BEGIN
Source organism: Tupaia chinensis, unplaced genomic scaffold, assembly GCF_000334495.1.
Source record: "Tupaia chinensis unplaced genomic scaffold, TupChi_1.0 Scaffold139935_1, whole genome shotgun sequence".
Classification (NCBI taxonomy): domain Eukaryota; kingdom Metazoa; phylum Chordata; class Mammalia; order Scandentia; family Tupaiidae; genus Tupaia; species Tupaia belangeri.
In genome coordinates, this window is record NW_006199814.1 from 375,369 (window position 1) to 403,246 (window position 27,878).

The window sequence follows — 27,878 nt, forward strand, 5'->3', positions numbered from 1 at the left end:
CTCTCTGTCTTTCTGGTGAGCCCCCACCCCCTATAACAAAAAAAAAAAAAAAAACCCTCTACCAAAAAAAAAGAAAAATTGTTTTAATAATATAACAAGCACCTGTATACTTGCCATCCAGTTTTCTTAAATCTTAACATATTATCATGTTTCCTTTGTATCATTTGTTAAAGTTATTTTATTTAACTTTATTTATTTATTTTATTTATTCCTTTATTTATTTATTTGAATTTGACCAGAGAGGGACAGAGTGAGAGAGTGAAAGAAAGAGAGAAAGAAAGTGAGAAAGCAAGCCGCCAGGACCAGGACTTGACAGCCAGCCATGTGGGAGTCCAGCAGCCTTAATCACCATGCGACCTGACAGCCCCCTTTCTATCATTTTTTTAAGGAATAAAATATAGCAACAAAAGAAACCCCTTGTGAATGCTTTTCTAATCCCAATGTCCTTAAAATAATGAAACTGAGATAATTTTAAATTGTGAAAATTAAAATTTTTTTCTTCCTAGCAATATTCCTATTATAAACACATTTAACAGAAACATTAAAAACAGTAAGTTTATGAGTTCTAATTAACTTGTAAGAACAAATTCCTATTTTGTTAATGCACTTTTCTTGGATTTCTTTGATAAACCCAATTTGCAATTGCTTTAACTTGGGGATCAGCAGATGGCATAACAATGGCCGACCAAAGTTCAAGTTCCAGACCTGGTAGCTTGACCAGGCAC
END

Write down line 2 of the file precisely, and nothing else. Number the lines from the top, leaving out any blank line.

Source record: "Tupaia chinensis unplaced genomic scaffold, TupChi_1.0 Scaffold139935_1, whole genome shotgun sequence".